As discussed in this paper, an ECMO is a complex procedure that requires expertly trained healthcare personnel and other available staff familiar with therapy to provide the multidisciplinary care required. The ECMO also demands regular monitoring to prevent complications. The patient and family members also need to be well-educated and part of the care team in order for the patient to have high chances of a positive outcome.


Alshammari, M., Vellolikalam, C., &Alfeeli, S. (2020). Nurses’ perception of their role in extracorporeal membrane oxygenation care: A qualitative assessment. Nursing In Critical Care.

Bartlett, R. (2021). Extracorporeal membrane oxygenation (ECMO) in adults. Retrieved 16 March 2021, from

Botsch, A., Protain, E., R. Smith, A., &Szilagyi, R. (2019). Nursing Implications in the ECMO Patient. Advances In Extracorporeal Membrane Oxygenation – Volume 3.

Caswell, G., Pollock, K., Harwood, R., &Porock, D. (2015). Communication between family carers and health professionals about end-of-life care for older people in the acute hospital setting: a qualitative study. BMC Palliative Care14(1).

Cheng, V., Abdul-Aziz, M., Roberts, J., & Shekar, K. (2018). Optimising drug dosing in patients receiving extracorporeal membrane oxygenation. Journal Of Thoracic Disease10(S5), S629-S641.

Daly, K. (2017). The role of the ECMO specialist nurse. Qatar Medical Journal2017(1), 54.

Ferreira, D., Marcolino, M., Macagnan, F., Plentz, R., & Kessler, A. (2019). Safety and potential benefits of physical therapy in adult patients on extracorporeal membrane oxygenation support: a systematic review. RevistaBrasileira De TerapiaIntensiva31(2).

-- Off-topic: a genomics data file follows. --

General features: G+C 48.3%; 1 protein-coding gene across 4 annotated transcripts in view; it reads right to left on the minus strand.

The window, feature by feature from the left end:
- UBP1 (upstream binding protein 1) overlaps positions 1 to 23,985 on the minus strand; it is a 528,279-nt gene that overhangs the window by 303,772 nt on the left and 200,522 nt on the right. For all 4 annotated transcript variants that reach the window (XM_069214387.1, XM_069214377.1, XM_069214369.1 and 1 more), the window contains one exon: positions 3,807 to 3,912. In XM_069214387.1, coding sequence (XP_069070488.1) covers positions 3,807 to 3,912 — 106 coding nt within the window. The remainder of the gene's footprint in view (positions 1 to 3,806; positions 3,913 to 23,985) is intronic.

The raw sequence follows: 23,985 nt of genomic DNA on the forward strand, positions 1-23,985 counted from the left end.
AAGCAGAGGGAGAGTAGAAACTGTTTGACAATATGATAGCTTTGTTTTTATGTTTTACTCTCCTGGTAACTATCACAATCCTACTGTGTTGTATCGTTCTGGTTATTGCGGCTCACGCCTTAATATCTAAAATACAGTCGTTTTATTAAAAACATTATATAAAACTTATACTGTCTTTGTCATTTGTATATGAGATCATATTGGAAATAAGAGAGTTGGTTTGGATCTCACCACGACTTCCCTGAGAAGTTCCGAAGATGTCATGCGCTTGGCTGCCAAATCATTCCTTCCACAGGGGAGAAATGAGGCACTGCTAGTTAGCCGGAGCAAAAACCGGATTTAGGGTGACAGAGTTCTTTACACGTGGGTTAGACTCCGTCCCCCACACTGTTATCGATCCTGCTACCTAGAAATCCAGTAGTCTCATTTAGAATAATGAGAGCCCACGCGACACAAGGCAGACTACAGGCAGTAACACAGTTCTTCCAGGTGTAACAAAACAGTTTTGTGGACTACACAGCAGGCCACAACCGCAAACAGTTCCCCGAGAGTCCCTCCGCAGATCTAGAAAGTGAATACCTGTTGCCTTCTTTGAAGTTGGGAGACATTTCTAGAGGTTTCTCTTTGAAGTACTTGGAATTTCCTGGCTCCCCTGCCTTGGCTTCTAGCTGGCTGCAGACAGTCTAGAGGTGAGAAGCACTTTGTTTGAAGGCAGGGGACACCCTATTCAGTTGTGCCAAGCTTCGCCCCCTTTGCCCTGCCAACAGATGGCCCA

Makhoul, M., Bitton-Worms, K., Adler, Z., Saeed, A., Cohen, O., & Bolotin, G. (2019). Extracorporeal Membrane Oxygenation (ECMO)—A Lifesaving Technology. Review and Single-center Experience. Rambam Maimonides Medical Journal10(2), e0013.

Mishra, V., Svennevig, J., Bugge, J., Andresen, S., Mathisen, A., & Karlsen, H. et al. (2009). Cost of extracorporeal membrane oxygenation: evidence from the Rikshospitalet University Hospital, Oslo, Norway. European Journal Of Cardio-Thoracic Surgery.

Rehder, K., Turner, D., &Cheifetz, I. (2014). Use of Extracorporeal Life Support in Adults with Severe Acute Respiratory Failure. Expert Review Of Respiratory Medicine5(5), 627-633.

Talevski, J., Wong Shee, A., Rasmussen, B., Kemp, G., & Beauchamp, A. (2020). Teach-back: A systematic review of implementation and impacts. PLOS ONE15(4), e0231350.

Tramm, R., Ilic, D., Murphy, K., Sheldrake, J., Pellegrino, V., & Hodgson, C. (2017). Experience and needs of family members of patients treated with extracorporeal membrane oxygenation. Journal Of Clinical Nursing26(11-12), 1657-1668.